How Early Engagement Can Help Improve Cross-Team Communication

Shelly Bezanson

Director of Release at ThoughtExchange



We were working on a particular feature and were following a precise plan on how we were going to implement and release it. Recently, and not for the first time, we had to go back and forth between our developers and our customer success team. We already twice approached our developers -- who sometimes lacked a deep understanding of the business side or impact on users -- and moved in and out two different pieces of software. Then, we went back to our customer success team and they told us we were missing a piece that was a deal-breaker.

We had to go back to our development team and for the second time asked them to undo a change. It was an uncomfortable and wearying situation and we as leaders had to articulate why we were doing all of this and how something that important for the business we had missed. These two groups had different motivations and objectives and we had to find a way to build a bridge of communication between them.

Actions taken

None of this would happen if we had a proper structure in place that would enable early engagement of all stakeholders and ensure that their -- often divergent -- opinions were heard and included. Therefore, we decide to establish the Product Council, an advisory body, that ensures different representations from all the teams to discuss proposals in their nascent phase. We would present our plans to the Council in full detail and would initiate an informed discussion. A very diverse group with its own different incentives would naturally produce very different inputs. The Council would help us enhance communication around how we would go about releasing features, but also help us prioritize our activities.

In the past, we would prioritize what we would put into release in a contextual vacuum. Engaging stakeholders earlier generated a complete and comprehensive context that proved to be critical in decision making.

Besides having a structure in place I would adhere to six key principles to ensure smooth communication and alignment between different teams in situations like the one above:

Be very clear on Why. I explained the situation in the most sincere terms. I clarified how we missed something important to the business, but also explained how we didn’t know it was big enough to be a showstopper.

Exercise empathy and understanding. I would make sure to listen to everyone and try to understand their concerns. I would genuinely empathize with people worrying about vague requirements or shifting priorities, and try to understand their actions from their perspective.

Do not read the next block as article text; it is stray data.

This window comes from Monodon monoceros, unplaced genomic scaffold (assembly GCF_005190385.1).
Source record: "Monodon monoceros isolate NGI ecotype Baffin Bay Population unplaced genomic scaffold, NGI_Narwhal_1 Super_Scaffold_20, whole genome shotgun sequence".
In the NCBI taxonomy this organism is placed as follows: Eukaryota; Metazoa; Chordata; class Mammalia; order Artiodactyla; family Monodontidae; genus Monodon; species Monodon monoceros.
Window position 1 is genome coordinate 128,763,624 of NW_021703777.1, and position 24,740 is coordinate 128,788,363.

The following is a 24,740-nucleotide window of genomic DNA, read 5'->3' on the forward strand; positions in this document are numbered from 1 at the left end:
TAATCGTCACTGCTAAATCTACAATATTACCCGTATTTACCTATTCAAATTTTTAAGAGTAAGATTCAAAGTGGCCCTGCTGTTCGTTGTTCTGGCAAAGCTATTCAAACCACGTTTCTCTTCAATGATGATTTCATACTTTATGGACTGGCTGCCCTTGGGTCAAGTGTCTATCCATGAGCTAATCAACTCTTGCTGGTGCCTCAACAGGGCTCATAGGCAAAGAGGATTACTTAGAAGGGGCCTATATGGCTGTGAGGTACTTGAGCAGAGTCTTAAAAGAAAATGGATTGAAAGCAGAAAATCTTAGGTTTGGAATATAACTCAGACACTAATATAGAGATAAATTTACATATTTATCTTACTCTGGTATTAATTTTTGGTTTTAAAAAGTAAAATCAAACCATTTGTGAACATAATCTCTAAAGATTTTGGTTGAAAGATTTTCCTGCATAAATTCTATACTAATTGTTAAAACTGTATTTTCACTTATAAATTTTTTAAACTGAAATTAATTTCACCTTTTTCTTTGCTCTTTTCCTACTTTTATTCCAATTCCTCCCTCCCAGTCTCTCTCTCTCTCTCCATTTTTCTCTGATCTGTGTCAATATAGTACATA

Owning responsibility. I made sure that everyone understood that we made a mistake and I explained how we ended up being entangled in that situation. It was on us, not on them.

Acknowledge the frustration. Frustration can often be a result of hard work that yields no result. We had to understand that developers put strenuous effort to undo re-introduced changes and were frustrated because of it. But, don’t dwell on frustration, move past it.

Establish a common ground. Common ground or a purpose that connects people at different departments is the strongest unifying factor. I would gather people around a common goal that we, as a company, have -- we want our users to be happy with our software.

Moving into solution. We make mistakes, we fix things, we move along. There is a time to talk, and more importantly to listen; and there is a time to act.

Lessons learned

  • There is no such thing as overcommunication. Repeating consistently what needs to be said will do no harm. On the contrary, not communicating well enough can have detrimental consequences.
  • Lead with Why. Why unifies different groups with different goals. If you can clearly state how something can drive the business forward everyone will get behind that and get on board. Why serves a dual purpose -- to reach an agreement across different teams and secure their support. It also disclosed the deeper purpose that is oftentimes hidden and habitualized.
  • Early engagement of different stakeholders that ensures diverse representation is critical. Trying to suddenly undo a change right before release is both expensive and difficult.

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Shelly Bezanson

Director of Release at ThoughtExchange

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